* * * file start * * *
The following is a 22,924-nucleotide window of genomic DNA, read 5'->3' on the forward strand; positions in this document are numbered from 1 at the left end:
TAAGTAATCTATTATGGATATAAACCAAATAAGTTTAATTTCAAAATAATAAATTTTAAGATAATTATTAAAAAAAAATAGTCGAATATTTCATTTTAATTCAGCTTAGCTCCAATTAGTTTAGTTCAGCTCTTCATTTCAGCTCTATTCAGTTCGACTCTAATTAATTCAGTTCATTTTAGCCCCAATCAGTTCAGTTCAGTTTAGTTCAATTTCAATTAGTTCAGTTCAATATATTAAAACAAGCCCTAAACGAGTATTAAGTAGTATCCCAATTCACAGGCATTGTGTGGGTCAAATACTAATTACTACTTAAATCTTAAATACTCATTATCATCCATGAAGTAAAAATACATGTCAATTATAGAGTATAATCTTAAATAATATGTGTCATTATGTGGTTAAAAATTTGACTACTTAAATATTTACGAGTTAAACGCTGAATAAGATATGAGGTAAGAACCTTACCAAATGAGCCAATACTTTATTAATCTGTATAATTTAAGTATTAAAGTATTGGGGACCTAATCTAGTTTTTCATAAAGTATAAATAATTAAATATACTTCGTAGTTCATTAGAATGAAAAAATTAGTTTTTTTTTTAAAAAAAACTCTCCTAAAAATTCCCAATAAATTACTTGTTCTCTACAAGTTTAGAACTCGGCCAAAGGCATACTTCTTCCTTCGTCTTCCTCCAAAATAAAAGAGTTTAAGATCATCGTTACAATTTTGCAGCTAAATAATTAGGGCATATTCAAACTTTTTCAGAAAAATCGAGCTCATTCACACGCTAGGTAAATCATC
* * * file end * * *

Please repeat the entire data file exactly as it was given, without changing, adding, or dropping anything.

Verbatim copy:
The following is a 22,924-nucleotide window of genomic DNA, read 5'->3' on the forward strand; positions in this document are numbered from 1 at the left end:
TAAGTAATCTATTATGGATATAAACCAAATAAGTTTAATTTCAAAATAATAAATTTTAAGATAATTATTAAAAAAAAATAGTCGAATATTTCATTTTAATTCAGCTTAGCTCCAATTAGTTTAGTTCAGCTCTTCATTTCAGCTCTATTCAGTTCGACTCTAATTAATTCAGTTCATTTTAGCCCCAATCAGTTCAGTTCAGTTTAGTTCAATTTCAATTAGTTCAGTTCAATATATTAAAACAAGCCCTAAACGAGTATTAAGTAGTATCCCAATTCACAGGCATTGTGTGGGTCAAATACTAATTACTACTTAAATCTTAAATACTCATTATCATCCATGAAGTAAAAATACATGTCAATTATAGAGTATAATCTTAAATAATATGTGTCATTATGTGGTTAAAAATTTGACTACTTAAATATTTACGAGTTAAACGCTGAATAAGATATGAGGTAAGAACCTTACCAAATGAGCCAATACTTTATTAATCTGTATAATTTAAGTATTAAAGTATTGGGGACCTAATCTAGTTTTTCATAAAGTATAAATAATTAAATATACTTCGTAGTTCATTAGAATGAAAAAATTAGTTTTTTTTTTAAAAAAAACTCTCCTAAAAATTCCCAATAAATTACTTGTTCTCTACAAGTTTAGAACTCGGCCAAAGGCATACTTCTTCCTTCGTCTTCCTCCAAAATAAAAGAGTTTAAGATCATCGTTACAATTTTGCAGCTAAATAATTAGGGCATATTCAAACTTTTTCAGAAAAATCGAGCTCATTCACACGCTAGGTAAATCATC